Wednesday, December 7, 2016

Crowd to feed, but only one snack

I love our twin daughters.
I love them so much that I volunteer with a group of a dozen eight year old Brownie Girl Scouts as their leader.
I love them so much that when they say, “Mom, how come we don’t learn much about really interesting things at Girl Scout events?
Scientific stuff, like Bugs and Butterflies?”
I respond by volunteering to run a service unit event, for the entire service unit of 20+ troops.
Yes, I know I’m a bit crazy. But science is so important to these girl’s future. The earlier they get interested, the better.

Today, I coordinated and facilitated the Bugs and Butterflies Try-It Day.
Try-Its are the badges a Brownie earns when they have covered a particular subject, learning all about how it works, and in the case of animals, how it grows.

It was a LID (Learning in Development) day in Bellingham, so no school for the kiddos.
A small group of fellow Girl Scout leaders and I had the group of 40 girls gathered together from 9-3 inside the gym of one of our local elementary schools.

We had a wonderful time, learning and exploring the worlds of these creatures.
We explained the differences between bugs, insects, arthropods and arachnids.
We mixed it up with crafts, is there a Girl Scout event without crafts?
We made up crazy songs, played Bug-O (like bingo but with bug pictures on the cards) and of course had a snack.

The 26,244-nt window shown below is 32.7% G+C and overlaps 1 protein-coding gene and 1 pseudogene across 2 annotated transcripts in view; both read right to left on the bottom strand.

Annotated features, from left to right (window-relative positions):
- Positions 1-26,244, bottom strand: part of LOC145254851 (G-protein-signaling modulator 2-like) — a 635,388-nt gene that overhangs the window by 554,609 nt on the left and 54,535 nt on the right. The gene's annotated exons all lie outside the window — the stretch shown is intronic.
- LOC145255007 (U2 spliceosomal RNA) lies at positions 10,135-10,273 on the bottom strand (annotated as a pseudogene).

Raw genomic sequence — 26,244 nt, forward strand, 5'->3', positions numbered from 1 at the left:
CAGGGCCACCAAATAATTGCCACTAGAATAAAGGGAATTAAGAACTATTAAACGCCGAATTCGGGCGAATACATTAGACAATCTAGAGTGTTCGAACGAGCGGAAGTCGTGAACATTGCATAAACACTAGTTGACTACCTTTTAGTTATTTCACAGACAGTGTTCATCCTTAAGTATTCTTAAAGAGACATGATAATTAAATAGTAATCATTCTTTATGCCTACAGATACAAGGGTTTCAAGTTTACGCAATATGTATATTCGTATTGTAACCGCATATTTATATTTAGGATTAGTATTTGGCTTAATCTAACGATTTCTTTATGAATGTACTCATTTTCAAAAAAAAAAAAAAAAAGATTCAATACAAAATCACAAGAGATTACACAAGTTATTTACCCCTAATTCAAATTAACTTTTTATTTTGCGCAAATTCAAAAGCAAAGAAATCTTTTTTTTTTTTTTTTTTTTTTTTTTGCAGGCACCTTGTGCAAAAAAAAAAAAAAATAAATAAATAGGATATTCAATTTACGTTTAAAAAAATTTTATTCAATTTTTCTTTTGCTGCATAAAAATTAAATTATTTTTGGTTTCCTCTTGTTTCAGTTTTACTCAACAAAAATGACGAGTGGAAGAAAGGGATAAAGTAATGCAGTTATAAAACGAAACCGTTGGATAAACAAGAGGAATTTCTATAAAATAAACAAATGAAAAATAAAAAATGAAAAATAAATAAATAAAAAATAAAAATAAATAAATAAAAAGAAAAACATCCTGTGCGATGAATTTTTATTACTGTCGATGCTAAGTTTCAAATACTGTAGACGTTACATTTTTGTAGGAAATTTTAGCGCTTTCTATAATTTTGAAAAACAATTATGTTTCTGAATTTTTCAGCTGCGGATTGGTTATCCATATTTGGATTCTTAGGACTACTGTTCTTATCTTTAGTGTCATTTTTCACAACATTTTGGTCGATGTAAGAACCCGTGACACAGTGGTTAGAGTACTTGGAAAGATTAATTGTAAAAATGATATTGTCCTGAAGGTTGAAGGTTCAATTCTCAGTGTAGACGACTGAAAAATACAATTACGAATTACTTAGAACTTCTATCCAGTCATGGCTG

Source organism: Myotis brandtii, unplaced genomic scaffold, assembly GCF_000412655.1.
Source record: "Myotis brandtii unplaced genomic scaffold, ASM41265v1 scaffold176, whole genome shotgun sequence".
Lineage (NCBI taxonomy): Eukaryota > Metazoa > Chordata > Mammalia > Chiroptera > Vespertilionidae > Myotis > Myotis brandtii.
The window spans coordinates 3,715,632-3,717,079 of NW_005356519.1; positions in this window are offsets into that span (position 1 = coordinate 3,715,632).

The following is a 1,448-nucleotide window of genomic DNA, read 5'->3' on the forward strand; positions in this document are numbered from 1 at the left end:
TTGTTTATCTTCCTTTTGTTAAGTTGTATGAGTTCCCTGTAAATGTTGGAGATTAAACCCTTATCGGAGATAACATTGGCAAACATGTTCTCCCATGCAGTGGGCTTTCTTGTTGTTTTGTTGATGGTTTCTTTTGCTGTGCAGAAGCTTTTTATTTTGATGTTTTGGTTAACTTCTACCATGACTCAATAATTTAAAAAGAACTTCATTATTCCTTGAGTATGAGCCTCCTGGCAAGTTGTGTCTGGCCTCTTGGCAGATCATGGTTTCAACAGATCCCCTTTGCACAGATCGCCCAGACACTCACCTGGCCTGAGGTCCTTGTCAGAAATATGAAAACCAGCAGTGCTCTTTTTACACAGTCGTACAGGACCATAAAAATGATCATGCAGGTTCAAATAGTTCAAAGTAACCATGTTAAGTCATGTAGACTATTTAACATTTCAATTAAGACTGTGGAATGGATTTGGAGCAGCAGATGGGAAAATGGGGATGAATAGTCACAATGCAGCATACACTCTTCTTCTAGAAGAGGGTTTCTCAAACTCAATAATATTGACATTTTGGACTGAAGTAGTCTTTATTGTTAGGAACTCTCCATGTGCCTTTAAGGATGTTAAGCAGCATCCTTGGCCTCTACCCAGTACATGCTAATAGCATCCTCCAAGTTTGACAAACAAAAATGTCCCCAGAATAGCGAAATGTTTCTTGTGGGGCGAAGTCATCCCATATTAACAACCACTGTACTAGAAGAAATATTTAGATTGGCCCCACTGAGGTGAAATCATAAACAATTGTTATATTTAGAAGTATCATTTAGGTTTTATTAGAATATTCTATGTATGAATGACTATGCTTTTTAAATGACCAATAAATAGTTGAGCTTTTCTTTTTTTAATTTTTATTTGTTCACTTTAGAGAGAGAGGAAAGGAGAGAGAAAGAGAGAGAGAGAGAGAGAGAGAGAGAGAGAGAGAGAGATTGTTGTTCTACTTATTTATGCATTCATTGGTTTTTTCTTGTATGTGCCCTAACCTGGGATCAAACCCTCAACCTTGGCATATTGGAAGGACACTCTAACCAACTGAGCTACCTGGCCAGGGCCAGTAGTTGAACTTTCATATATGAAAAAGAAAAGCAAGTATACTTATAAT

Or more correctly, two snacks. One in the morning and one in the afternoon.
Lunch was brown bag brought along by the girls.
Ok, here is my bias in full force.
My twins are gluten-free and so are a number of the other girls there.
Since I was the one figuring out the details all about the snacks, guess what I did?

Yup, the entire event was gluten-free!
Do you think any of the kids noticed?

Ants on a Log
We just worked with familiar and popular whole foods, did the ever so classic ants on a log recipe.
Organic Peanut butter (only peanuts and salt) and organic Celery with mini chocolate dark chips (OK so not all organic, I couldn’t find organic mini chips), currants and sunflower seeds.
For the girls who couldn’t have peanuts we had along organic cream cheese and SunButter (sunflower butter) as options.
The girls ate them up and wanted more.

In the afternoon, I invented a new treat.
Apple butterflies.
We took whole apples and using a wonderful hand cranked
Peeler, Slicer and Apple Corer
created the wings of the butterfly. It probably didn’t hurt that they got to run the peeler.
Then we took two Gluten-Free marshmallows and cut them in half across their middles to form the circles of the thorax, abdomen, and head. The last half became the antennas.
Mini chocolate chips for eyes and the girls were happy.
For once everyone could eat the SAME snack!
Maybe it helps that I counsel people for a living on making good food choices.
Maybe, I just can see fun in food.
All I know is, my girls had a wonderful time.
And all their friends only had a bit of sugar today and a lot of decent nutrition, and no one felt weird or special because they had to have a different snack.
I’ll post a picture as soon as I make another one.
The girls were eating them too fast to take one today.
Gluten Free Girl Scouts


Prep time
1 min
Cook time
2 mins
Total time
3 mins
There are so many variations on this classic snack.
Author: Jean Layton
Serves: 1
1 celery stick
1 tablespoon organic peanut butter or cream cheese or SunButter sunflower butter
1 teaspoon organic raisins
spread celery stick with spread of your choice inside the u shaped cavity
sprinkle with raisins
cut into serving pieces or leave whole
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